Gilead by Marilynne Robinson
I know a lot of people really love this book, but man was it SLOW!
The first, oh, half of the book was simply the life story of the elderly, near-death preacher John Ames of Gilead, IA as told in letters to his very young son. His family history was somewhat interesting: grandfather was an ardent Kansas abolitionist who aided and abetted John Brown, his father a pacifist after seeing the reality of war, all of them pastors.
Don’t get me wrong, the book wasn’t badly written. It was very believeable. Nor was the storyline of the first half useless. On the contrary, I would love to listen to my grandfather, or a great-uncle or someone tell me a story like this about his life. My problem was that I had not yet been convinced that I should care about John Ames’ life and what had happened in it, about his obscure family memories.
The second half of the book, once we got into the storyline that was taking place in the ‘present’ (John Ames’ present, which was in the 1950s) revolving around Jack Boughton, was great. I found Jack’s character very compelling and loved watching the evolution of John’s feelings about him. Honestly, though, if I hadn’t had this as an audiobook, I don’t know that I ever would have even made it to Jack’s part of the story, I probably would have set the book down in the first half (with good intentions of continuing later, of course), and simply failed to ever pick it up again.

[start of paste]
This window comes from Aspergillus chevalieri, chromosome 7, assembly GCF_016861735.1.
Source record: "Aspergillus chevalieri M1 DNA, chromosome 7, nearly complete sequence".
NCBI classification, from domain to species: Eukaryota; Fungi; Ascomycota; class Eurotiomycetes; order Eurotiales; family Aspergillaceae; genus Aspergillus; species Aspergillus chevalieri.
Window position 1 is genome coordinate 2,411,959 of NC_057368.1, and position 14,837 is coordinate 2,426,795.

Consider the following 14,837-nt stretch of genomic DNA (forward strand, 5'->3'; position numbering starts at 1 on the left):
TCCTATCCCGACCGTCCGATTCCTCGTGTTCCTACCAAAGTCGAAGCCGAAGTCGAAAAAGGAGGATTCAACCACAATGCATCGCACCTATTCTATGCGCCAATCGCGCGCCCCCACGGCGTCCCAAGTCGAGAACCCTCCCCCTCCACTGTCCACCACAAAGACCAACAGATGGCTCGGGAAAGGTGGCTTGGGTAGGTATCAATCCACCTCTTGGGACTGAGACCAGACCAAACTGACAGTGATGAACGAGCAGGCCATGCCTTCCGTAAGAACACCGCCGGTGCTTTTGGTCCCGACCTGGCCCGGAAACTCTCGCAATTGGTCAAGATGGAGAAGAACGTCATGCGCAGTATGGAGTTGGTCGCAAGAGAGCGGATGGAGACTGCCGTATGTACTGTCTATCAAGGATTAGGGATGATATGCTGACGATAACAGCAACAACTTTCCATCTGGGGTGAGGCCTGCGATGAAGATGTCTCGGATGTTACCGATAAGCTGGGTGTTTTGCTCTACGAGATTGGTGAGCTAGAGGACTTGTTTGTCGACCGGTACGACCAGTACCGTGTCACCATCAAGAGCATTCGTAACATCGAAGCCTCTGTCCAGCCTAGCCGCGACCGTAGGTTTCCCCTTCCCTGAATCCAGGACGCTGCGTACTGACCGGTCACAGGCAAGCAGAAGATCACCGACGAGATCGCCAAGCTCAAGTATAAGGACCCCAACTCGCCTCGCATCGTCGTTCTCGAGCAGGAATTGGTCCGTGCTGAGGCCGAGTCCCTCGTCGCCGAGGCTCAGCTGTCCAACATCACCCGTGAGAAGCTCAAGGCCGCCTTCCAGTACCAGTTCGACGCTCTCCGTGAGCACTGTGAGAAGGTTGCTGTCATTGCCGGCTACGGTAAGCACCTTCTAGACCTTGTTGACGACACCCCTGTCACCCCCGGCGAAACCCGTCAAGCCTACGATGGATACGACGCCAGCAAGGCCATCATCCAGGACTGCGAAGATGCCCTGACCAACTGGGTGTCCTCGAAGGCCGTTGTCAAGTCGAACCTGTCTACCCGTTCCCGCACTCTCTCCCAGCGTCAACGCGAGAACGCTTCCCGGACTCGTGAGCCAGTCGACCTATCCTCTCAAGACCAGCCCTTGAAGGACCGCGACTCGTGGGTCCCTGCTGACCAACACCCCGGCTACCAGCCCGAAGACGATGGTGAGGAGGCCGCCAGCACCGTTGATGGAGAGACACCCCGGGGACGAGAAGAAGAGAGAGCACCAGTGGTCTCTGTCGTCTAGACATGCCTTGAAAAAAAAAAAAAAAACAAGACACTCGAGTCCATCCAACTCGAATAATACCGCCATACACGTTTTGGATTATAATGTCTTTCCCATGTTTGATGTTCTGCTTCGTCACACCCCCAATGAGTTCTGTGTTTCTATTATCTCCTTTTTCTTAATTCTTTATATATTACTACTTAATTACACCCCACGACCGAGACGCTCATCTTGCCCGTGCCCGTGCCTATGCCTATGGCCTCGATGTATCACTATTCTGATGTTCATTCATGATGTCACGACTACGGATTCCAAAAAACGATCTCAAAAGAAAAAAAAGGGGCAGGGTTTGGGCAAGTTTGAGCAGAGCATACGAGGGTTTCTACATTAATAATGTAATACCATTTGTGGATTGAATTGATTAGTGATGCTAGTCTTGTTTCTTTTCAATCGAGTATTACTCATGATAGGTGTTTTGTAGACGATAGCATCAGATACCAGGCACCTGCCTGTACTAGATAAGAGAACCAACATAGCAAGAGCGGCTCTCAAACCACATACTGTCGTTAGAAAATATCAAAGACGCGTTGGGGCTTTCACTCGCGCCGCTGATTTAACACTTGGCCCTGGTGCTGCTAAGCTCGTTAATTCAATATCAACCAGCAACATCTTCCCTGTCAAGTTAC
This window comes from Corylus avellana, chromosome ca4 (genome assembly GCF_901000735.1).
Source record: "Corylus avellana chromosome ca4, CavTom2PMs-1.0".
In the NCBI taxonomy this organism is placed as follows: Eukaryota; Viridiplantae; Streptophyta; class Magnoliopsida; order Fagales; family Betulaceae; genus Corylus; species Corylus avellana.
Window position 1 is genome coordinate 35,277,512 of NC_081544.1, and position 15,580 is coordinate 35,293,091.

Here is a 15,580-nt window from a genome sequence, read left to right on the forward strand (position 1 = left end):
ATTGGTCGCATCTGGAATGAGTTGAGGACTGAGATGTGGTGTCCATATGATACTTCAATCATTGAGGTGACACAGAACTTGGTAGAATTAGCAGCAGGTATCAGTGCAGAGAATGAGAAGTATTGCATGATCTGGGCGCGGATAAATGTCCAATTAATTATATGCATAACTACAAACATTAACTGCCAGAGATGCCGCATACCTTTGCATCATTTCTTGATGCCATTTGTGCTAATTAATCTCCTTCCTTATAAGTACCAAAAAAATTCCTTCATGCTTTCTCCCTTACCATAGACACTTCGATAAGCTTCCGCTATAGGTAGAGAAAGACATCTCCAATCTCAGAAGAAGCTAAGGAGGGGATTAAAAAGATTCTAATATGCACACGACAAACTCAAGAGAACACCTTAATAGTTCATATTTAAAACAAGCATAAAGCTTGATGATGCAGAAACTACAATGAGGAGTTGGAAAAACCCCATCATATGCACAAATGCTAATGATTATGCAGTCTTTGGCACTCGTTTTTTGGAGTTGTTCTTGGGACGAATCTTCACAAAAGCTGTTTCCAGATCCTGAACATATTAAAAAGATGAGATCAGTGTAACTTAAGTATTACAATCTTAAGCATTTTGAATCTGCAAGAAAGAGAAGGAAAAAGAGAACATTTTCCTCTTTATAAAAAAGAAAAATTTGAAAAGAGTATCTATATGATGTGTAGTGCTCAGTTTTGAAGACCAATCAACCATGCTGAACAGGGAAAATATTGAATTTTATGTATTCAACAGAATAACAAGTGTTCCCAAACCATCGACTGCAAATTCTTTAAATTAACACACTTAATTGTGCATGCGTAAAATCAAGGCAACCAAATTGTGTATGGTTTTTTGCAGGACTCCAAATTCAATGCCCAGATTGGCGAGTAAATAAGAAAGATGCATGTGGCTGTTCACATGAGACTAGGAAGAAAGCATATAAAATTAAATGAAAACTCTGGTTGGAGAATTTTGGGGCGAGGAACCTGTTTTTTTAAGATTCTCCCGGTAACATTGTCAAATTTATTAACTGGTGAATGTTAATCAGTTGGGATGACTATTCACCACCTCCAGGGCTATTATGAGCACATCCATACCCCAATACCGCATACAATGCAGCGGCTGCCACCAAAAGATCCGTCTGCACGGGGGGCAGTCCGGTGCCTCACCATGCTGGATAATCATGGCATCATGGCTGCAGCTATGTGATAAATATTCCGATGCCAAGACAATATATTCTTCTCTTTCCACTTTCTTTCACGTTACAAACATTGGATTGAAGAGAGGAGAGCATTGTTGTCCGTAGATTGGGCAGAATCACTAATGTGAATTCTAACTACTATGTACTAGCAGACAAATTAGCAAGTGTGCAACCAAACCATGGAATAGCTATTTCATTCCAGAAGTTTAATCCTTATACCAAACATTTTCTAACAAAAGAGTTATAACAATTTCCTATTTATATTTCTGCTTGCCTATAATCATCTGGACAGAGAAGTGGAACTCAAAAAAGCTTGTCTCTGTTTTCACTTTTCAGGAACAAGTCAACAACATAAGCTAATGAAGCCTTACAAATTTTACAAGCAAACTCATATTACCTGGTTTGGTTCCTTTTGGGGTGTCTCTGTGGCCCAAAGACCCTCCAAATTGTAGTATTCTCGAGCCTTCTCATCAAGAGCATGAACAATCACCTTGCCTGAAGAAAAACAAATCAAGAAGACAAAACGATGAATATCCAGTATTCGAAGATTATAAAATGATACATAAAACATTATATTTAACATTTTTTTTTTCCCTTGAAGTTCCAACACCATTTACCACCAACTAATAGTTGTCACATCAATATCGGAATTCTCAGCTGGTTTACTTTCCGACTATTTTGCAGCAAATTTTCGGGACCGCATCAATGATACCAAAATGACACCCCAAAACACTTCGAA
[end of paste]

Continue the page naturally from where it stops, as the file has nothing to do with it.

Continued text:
This book is pretty slow at the beginning, but I think the second half of the book is worth getting to. I suppose if you could pretend this actually IS a relative of yours telling his story the beginning might seem more interesting as well. If you think you’ll have a hard time getting through this, make yourself a captive audience like I did (working on a big, boring mailing, it was the only book on my Ipod).